nucSub - TOPIC NUCLEOPHILIC SUBSTITUTIONS TOPIC 6....

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TOPIC 6. NUCLEOPHILIC SUBSTITUTIONS (chapter 6 and parts of chapter 11) S N 1S N 2 Mechanisms E1 E2 H H Nuc Topic 7 LG H Substitution Topic 6 slide 1 LG Elimination OBJECTIVES 1. Describe two pathways (mechanisms) to account for substitution at sp 3 carbons bearing an electronegative atom (leaving group) 2. Discuss the effect of starting material (substrate), leaving group, reagent (a nucleophile) and reaction conditions on the course of a reaction 3. Recognize functional group transformations and synthesis of new molecules in one step by substitution of an appropriate material 4. Explore the substitution chemistry of alcohols and ethers Topic 6 slide 2 CHEM 2311 B
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OVERVIEW: NUCLEOPHILIC SUBSTITUTIONS ( S N ) S:6.1-6.5 Topic 6 slide 3 CHEM 2311 B CL Nu CN u L We are only considering sp 3 (alkyl) substrates in this section. Molecules with leaving groups on sp 2 (e.g., vinyl, aryl, acyl (C=O)) or sp (ethynyl) carbons do not react in fashion described in this section Topic 6 slide 4 CHEM 2311 B
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Nucleophiles Donate a pair of electrons: to an electrophile (lone pair or pi bond) Neutral H 2 O Anionic (R)HO Hal NC C HC Electrophiles Receive a pair of electrons: from a nucleophile Cationic C Polar, electrophilic CX δ δ Topic 6 slide 5 Effect of Leaving Groups on Electrophilicity C L Nu C Nu L C-L bond must be relatively weak C-L bond must be polarizable (the ease with which the electron distribution in the bond is distorted in an electric field in the bond is distorted in an electric field) L needs to be able to accommodate a pair of electrons - Good leaving groups are weak bases Topic 6 slide 6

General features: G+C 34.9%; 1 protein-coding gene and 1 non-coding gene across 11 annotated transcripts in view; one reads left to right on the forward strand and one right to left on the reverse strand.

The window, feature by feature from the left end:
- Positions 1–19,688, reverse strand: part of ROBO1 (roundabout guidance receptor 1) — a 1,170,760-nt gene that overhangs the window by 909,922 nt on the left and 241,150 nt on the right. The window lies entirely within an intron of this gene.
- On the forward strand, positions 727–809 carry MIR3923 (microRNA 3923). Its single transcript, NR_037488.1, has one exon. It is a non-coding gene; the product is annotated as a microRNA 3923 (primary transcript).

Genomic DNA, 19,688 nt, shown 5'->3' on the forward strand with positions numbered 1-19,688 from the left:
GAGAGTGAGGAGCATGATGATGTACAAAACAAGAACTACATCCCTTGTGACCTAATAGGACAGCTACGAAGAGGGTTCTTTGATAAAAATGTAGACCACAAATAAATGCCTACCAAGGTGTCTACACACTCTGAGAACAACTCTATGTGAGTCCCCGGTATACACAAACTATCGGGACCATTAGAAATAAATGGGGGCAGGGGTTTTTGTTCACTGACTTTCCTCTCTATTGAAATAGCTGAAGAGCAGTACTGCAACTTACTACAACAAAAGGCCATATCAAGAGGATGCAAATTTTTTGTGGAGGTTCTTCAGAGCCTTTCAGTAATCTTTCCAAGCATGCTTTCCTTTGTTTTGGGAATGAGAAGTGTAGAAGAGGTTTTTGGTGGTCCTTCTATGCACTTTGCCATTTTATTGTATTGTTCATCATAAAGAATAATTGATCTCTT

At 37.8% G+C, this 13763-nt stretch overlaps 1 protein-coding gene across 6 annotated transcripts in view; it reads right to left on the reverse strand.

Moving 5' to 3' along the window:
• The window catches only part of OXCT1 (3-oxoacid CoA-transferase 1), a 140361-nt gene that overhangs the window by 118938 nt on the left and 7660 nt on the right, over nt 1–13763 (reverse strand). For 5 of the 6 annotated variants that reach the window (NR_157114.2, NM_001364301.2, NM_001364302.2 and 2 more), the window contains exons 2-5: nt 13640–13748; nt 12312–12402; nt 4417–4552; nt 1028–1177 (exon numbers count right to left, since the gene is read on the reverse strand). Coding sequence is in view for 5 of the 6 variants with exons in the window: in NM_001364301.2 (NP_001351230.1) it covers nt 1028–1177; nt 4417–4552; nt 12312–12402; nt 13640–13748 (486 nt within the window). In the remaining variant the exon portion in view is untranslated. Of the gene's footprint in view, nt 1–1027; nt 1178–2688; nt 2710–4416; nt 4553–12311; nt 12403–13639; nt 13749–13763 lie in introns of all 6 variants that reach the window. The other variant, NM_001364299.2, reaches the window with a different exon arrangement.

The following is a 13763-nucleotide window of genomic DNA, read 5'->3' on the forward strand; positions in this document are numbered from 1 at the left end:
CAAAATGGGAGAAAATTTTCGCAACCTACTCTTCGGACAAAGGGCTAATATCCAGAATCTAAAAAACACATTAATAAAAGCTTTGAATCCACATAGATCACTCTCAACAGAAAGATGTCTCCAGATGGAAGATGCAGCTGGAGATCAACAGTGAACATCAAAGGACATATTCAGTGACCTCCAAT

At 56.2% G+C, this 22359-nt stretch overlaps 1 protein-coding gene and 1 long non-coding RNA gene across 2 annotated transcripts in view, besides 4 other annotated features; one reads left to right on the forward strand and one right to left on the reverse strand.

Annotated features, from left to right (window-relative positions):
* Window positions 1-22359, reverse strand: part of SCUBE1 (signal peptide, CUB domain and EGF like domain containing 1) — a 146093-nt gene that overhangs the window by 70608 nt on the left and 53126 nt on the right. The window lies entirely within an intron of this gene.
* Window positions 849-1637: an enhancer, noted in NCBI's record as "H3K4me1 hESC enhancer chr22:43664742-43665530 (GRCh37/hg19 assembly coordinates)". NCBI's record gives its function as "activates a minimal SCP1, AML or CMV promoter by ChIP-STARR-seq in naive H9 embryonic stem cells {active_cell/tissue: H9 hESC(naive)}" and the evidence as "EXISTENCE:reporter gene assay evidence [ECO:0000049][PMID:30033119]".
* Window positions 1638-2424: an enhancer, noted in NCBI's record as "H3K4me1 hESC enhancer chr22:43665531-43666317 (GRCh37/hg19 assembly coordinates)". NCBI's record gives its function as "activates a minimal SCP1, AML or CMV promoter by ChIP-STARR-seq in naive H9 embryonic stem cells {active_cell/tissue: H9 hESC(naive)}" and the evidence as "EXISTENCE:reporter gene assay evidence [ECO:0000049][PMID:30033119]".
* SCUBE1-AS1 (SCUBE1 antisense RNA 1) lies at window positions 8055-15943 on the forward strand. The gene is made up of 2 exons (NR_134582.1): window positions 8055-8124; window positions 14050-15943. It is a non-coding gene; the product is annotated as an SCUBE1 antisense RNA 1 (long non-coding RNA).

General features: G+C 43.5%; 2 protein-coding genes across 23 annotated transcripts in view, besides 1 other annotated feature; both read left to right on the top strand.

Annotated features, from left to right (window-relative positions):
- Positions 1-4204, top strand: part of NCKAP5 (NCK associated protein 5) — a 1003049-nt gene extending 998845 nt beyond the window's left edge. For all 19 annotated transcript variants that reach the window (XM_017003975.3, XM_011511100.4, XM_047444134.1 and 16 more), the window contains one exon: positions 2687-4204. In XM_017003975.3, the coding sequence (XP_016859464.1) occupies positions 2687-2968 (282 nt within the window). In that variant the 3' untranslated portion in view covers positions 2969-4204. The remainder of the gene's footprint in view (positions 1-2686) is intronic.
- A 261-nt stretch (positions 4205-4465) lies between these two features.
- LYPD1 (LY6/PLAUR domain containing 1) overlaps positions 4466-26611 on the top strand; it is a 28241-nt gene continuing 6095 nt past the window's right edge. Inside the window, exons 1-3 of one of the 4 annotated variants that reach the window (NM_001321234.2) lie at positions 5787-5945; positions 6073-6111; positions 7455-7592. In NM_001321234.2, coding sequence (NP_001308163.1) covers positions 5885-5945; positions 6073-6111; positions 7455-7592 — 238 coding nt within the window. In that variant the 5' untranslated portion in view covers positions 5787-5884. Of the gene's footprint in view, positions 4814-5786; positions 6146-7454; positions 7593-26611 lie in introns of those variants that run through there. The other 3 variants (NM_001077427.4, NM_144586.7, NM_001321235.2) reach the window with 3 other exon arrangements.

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Topic 6 slide 7 CHEM 2311 B TWO CLASSES OF REACTION Substitution reactions can be performed under different conditions which give rise to dramatically different outcomes. Nucleophilic substitution reactions can rise to dramatically different outcomes. Nucleophilic substitution reactions can be classified as one of two types, based on these experimental observations. Unimolecular and Bimolecular In order to develop predictive tools, we need to understand reasons why these Nucleophilic substitution observations are important. That is, we need to develop proposals for two different mechanisms which are consistent with the two sets of data and which we can use to predict the outcome of other reactions. 2 mechanisms: S 1andS 2 Topic 6 slide 8 S N 1 and S N 2 CHEM 2311 B
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SUBSTITUTION AT 1° SUBSTRATES: BI MOLECULAR NUCLEOPHILIC Prob: 6.13-15, S:6.6-6.8 SUBSTITUTION ( S N 2 ) Examples 17aj,25,27, 31,33,36 3 2 3 3 2 3 an ether I 3 3 a thiol Topic 6 slide 9 CHEM 2311 B Experimental Observations Kinetics (observations Kinetics (observations) CH 3 CH 2 Br + NaOMe CH 3 CH 2 OMe + NaBr [CH 3 CH 2 Br] [NaOMe] relative rate 1.) 0.01 M 0.01 M 1 2.) 0.02 M 0.01 M 2 3.) 0.01 M 0.02 M 2 4.) 0.02 M 0.02 M 4 Conclusion: Rate = k [R-L] 1 [Nu] 1 Overall Reaction Rate is 2nd order Interpretation: 1.) Substrate and Nucleophile are both involved in the Rate Determining Step 2.) Bimolecular collision involved in mechanism Topic 6 slide 10 CHEM 2311 B
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Mechanism of Nucleophilic Substitution of 1° Alkyl Halides: The S 2 Reaction Halides: The S N
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nucSub - TOPIC NUCLEOPHILIC SUBSTITUTIONS TOPIC 6....

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